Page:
Initiative to maximise river’s potential.
A plan will be developed to maximise the full economic potential along the River Clyde.
The initiative will be led by the Scottish Government, with input from Scottish Enterprise, other agencies, local authorities and the private sector. It will focus on:
- strengthening industries such as shipping, shipbuilding and marine engineering and create new ones to support more jobs
- attracting further investment to the Clyde area to add to the hundreds of millions the Scottish Government is already investing in projects such as the Clyde Waterfront Innovation Campus, the National Manufacturing Institute and Queens Quay
- bringing vacant and derelict land back in to productive use
- improving the river for visitors, local people and communities
- managing the risk of flooding
- realising the potential of the river to help address the climate change emergency including the opportunity to use the energy from the Clyde to heat local housing
- bringing forward investment through the Scottish National Investment Bank and the Green Growth Accelerator model
Economy Secretary Derek Mackay made the announcement in a speech at the State of the City Economy conference in Glasgow.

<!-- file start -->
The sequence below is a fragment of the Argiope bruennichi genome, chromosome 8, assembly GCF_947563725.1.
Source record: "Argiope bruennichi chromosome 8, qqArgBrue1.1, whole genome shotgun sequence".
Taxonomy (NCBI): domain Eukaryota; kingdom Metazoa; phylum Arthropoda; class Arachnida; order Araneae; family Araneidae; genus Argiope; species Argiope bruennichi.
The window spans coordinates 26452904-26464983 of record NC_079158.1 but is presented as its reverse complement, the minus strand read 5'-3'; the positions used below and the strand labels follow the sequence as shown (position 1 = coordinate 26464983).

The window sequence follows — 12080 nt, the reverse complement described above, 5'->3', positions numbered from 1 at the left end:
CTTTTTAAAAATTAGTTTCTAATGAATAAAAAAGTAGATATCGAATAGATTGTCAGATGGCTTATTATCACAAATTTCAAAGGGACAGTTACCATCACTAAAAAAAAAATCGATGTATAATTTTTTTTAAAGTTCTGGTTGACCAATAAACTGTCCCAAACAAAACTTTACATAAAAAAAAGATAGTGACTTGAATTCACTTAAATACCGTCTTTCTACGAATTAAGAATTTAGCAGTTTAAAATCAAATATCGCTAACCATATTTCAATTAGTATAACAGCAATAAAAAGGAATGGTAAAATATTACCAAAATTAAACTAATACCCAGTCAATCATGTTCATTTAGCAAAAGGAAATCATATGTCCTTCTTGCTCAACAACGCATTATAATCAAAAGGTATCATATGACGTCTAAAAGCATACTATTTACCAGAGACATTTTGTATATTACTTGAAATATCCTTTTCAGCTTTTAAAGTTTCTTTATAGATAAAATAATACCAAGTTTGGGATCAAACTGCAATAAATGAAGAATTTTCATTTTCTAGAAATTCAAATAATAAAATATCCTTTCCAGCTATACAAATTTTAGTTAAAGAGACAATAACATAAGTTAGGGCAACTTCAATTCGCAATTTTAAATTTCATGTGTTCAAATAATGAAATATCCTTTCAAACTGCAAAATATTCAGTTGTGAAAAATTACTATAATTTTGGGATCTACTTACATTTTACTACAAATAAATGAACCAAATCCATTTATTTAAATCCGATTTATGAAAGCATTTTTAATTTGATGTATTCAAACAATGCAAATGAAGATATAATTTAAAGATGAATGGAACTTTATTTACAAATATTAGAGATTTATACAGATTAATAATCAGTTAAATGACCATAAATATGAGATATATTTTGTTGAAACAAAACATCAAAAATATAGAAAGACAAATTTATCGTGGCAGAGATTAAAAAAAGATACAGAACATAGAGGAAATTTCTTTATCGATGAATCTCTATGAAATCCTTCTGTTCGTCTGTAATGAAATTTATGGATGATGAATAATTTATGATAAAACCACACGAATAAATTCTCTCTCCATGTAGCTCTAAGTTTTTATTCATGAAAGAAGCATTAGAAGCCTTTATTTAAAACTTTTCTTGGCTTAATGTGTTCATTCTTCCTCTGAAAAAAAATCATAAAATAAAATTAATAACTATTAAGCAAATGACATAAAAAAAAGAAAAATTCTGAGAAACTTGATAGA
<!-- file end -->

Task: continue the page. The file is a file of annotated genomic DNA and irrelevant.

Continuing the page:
“The River Clyde has a long history of supporting the economy of Glasgow, the wider region and Scotland. The last 10 to 15 years have has seen significant public and private investment transforming the banks of the river, and there is a strong pipeline of future investment, including projects funded through our £500 million commitment to the Glasgow City Region Deal.
“This initiative will build on that success and aim to make better use of the river and surrounding land to help deliver our economic, social and environmental ambitions, and to bring benefits to local people and communities.
“There is a fantastic opportunity to not only put the Clyde back at the centre of our economy and communities, but also at the heart of our plans for a net zero future.
“I look forward to working closely with local authorities, public bodies and the private sector to achieve our ambitions for the Clyde.”
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